American Student Otto Warmbier Released From North Korean Prison College student Otto Warmbier is on his way back to the U.S. after being released by North Korea. In 2016, Warmbier was sentenced to 15 years hard labor by a North Korean court for allegedly stealing a poster. Warmbier's parents say they learned a week ago that their son has been in a coma since shortly after his conviction.

American Student Otto Warmbier Released From North Korean Prison

American Student Otto Warmbier Released From North Korean Prison

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College student Otto Warmbier is on his way back to the U.S. after being released by North Korea. In 2016, Warmbier was sentenced to 15 years hard labor by a North Korean court for allegedly stealing a poster. Warmbier's parents say they learned a week ago that their son has been in a coma since shortly after his conviction.

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People in Otto Warmbier's hometown of Wyoming, Ohio, have been closely following reports about his arrest and imprisonment in North Korea. Ann Thompson of member station WVXU in Cincinnati reports that many are upset by today's news.

ANN THOMPSON, BYLINE: Bonnie Dierker was on her way out of the Wyoming library with a handful of books and stopped to comment about Otto Warmbier.

BONNIE DIERKER: The whole thing is just tragic. Otto is just a really nice guy, a nice person, a good student, good athlete.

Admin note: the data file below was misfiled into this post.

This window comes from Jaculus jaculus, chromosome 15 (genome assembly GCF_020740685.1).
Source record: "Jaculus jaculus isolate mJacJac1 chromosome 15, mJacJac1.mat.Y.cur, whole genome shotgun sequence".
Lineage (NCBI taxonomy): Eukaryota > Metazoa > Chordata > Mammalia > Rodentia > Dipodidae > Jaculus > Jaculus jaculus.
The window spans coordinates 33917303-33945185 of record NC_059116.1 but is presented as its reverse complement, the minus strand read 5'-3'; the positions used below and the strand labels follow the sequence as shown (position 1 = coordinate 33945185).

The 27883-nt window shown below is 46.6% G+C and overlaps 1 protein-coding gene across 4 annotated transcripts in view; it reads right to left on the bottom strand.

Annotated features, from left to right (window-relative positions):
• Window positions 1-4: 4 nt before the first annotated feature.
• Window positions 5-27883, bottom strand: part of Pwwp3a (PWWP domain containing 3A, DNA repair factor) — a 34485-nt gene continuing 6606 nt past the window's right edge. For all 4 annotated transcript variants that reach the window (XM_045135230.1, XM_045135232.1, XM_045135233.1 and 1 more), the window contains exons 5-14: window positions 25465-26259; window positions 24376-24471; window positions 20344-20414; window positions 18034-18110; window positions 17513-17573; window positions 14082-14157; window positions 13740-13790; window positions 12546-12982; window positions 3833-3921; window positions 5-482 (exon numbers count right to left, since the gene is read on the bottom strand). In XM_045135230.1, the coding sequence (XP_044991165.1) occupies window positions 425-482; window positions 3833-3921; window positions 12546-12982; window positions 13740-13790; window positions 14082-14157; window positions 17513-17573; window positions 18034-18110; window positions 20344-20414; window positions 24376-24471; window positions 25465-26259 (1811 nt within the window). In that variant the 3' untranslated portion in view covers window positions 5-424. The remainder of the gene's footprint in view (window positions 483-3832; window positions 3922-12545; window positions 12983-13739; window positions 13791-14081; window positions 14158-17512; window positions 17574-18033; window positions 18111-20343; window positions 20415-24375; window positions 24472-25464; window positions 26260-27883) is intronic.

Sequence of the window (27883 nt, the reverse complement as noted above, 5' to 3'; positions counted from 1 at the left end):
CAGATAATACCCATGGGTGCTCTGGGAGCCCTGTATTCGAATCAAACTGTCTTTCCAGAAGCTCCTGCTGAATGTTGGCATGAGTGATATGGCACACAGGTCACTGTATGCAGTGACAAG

THOMPSON: Dierker has known the Warmbier family for years and was heartbroken when she heard the University of Virginia student had been detained while visiting North Korea 18 months ago. He had reportedly stolen a propaganda sign from a hotel. After a trial in March 2016, Warmbier was sentenced to 15 years of hard labor. After that, it apparently got worse. His parents were told last week he had been in a coma for more than a year.

DIERKER: You know, the whole North Korean thing is just awful. And the only blessing I think now is that he is on his way home and, you know, he is out of there.

THOMPSON: Wyoming is a close-knit community of 8,400 people. For months, people weren't talking about Warmbier's situation for fear that North Korea would hurt or kill him. Resident Neal Notestine can't imagine what the family has been through.

NEAL NOTESTINE: But the news today that he's released in my opinion is a gift from God. And I just pray that the family and he can recover.

THOMPSON: Taylor Marie Smith graduated from high school with Otto Warmbier's brother and has been following the news on social media from her college in Chicago. She is hoping for the best.

TAYLOR MARIE SMITH: It just seems so weird that this kid from little bitty old Wyoming, Ohio, that most people in Cincinnati don't even know exists could possibly have had this happen to him.

THOMPSON: Otto's father, Fred Warmbier, told NPR his 22-year-old son had been beaten, brutalized and terrorized by North Korea. Ohio Senator Sherrod Brown and others had been working for his release through the Swedish embassy in North Korea.

SHERROD BROWN: North Korea's despicable actions of detaining and holding Otto - they're unacceptable. They must be condemned. We must continue working to free all Americans who are being held illegally and cruelly.

THOMPSON: Warmbier is on his way back to the U.S. and reportedly will land tonight. For NPR News, I'm Ann Thompson in Cincinnati.

(SOUNDBITE OF APHEX TWIN'S "JYNWEYTHEK YLOW")

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